Again, FIG. 1(A) is a view looked from the plane perpendicular to the scanning direction, of the light rays entering the optical low-pass filter, and FIG. 1(B) is a geometric diagram waived from the incident plane and taken to explain what directions the light rays are displaced to.

A light beam 14 entering through the optical members 11, 12 and 13 is split off in three portions successively, which go to respective directions indicated by encircled numbers of 11, 12 and 13 respectively, and eight light beams finally emanate from the filter. By this, the desired spatial frequency characteristic is obtained.

The ideal of the offset sampling aspect of the optical low-pass filter is such as a hexagon as shown in FIG. 2. In the real quartz low-pass filter, however, if the direction of displacement of the light beam is taken at a multiple of 45, the system is in simple form and easy to realize.

This is attributed to the polarization characteristic of quartz. To make the setting equal to a multiple of 45 is a compromise with the ratio of the amounts of light of the split light beams produced by the quartz plate.

Hence, the feature of the low-pass filter system which is characteristic of the invention is that the frequency characteristic becomes zero at a line formed by the straight lines of the directions of multiples of 45 on the frequency plane.

In a first embodiment of the invention, a low-pass filter in the form of a quartz plate is so constructed that the frequency characteristic becomes zero or minimum at or near the sides of a hexagon shown by the solid lines in FIG. 1(C) formed by straight lines extending from vertices: ((2/3)(1/PH), 0) and (-(2/3)(1/PH), 0) to 45 directions, and another set of straight lines defined by fY =(1/2)(1/PV). Establishment of such a characteristic is easily realized by controlling the amount of displacement owing to the quartz plate. Since the hexagon has a symmetrical arrangement with respect to the original point in the spatial frequency plane, and since the hexagon is formed from a group of straight line segments having three directions, say, 0 and 45 with the fX axis, the low-pass filter of the solid lines of FIG. 1(C) can be realized by assembling a total sum of three quartz filters in correspondence to the directions of the sides of the hexagon.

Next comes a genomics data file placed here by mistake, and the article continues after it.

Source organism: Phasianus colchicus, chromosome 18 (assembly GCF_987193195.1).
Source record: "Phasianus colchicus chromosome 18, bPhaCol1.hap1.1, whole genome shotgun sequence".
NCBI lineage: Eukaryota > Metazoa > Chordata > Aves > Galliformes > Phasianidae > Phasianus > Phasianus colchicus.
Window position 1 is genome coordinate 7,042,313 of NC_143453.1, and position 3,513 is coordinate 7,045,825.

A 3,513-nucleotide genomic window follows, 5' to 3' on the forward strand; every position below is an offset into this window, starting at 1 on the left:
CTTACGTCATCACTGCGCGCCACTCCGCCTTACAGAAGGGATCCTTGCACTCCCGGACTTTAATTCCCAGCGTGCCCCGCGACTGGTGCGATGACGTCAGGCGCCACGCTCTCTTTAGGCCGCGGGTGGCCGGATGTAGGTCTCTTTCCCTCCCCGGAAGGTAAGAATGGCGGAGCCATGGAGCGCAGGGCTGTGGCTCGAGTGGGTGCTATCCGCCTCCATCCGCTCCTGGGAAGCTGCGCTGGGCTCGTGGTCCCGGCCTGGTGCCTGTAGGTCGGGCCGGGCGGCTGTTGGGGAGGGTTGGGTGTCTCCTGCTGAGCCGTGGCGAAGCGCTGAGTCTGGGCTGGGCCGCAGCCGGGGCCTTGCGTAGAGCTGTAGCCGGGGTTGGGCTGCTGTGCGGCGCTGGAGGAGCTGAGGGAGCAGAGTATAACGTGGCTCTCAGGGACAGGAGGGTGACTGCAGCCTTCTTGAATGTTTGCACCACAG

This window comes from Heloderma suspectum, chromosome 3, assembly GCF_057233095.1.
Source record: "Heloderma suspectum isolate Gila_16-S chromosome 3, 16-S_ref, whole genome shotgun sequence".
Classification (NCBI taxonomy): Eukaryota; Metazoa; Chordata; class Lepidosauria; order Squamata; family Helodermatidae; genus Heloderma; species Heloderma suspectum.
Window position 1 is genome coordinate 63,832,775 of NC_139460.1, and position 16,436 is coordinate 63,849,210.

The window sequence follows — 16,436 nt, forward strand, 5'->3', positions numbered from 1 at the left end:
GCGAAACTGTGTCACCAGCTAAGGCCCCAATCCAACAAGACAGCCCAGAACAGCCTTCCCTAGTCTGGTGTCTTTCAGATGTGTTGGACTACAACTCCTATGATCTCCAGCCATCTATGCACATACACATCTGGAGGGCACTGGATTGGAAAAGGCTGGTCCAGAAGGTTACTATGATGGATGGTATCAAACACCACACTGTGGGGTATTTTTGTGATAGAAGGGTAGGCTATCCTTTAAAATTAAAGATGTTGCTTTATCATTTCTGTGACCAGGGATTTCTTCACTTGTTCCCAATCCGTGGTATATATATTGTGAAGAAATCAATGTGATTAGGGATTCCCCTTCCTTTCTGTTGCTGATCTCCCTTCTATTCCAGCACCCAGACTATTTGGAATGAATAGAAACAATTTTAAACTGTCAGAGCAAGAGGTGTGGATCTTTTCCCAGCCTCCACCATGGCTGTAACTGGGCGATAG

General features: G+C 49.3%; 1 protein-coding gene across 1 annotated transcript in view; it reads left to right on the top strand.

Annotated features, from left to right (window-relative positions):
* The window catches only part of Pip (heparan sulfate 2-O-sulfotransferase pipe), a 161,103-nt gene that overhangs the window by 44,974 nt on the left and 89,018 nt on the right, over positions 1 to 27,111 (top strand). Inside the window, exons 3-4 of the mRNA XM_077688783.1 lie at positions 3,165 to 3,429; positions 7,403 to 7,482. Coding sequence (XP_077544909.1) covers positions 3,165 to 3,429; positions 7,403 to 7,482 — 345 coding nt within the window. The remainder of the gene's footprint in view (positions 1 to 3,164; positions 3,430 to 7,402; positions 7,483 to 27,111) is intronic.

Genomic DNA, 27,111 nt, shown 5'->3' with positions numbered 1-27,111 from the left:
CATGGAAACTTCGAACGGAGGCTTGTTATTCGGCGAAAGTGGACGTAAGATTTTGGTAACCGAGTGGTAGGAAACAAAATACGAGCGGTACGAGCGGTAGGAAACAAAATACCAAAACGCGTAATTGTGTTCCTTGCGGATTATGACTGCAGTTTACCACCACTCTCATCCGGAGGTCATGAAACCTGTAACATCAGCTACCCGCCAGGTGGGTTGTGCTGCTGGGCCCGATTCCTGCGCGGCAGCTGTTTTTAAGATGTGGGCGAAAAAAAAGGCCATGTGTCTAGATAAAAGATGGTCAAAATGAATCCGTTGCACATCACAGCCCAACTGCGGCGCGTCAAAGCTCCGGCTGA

The conditions of these quartz filters can be easily determined by calculating the length of the perpendicular from the original point to each side of the hexagon on the spatial frequency plane. For example, the distance to the sides of 45 directions is (√2/3)(1/PH). To realize the quartz low-pass filter wherein the frequency characteristic becomes zero at these straight line segments, the quartz plate may be formed so as to displace the light beam by (3/2√2)PH to the 45 direction in real space. This approach is the same as for the conventional or stripe type one. The distance to each of the parallel sides with the fX axis is likewise determined to be (1/2)(1/PV). The corresponding low-pass filter is, therefore, formed so as to displace the light beam by PV to the perpendicular direction in real space. In conclusion, the complete low-pass filter shown by the solid lines of FIG. 1(C) can be realized by using three quartz filters arranged to displace the three split-off light beams as shown in FIGS. 8(A), 8(B) and 8(C), or one by (3/2√2)PH in the 45 direction, then another one by PV in the 90 direction and then finally the other one by (3/2√2)PH in the 135 direction.

Suppose this low-pass filter has its PH and PV equalized to each other, then expanding of spatial frequencies gets wider in the horizontal direction than in the vertical direction as shown in FIG. 1(C). If the amount of vertical displacement is made slightly smaller than the PV, as it implies that the vertical resolution increases, the difference in the expanding of spatial frequency between the horizontal direction and the vertical direction decreases. But, because the low-pass filter characteristic deviates from the desired one, a side effect is produced in that color moire increases. That the displaced amount is small has some effect even on the luminance. The design of the low-pass filter should be determined fundamentally by such a tradeoff of the resolution and color moirein reviewing the entirety of the system.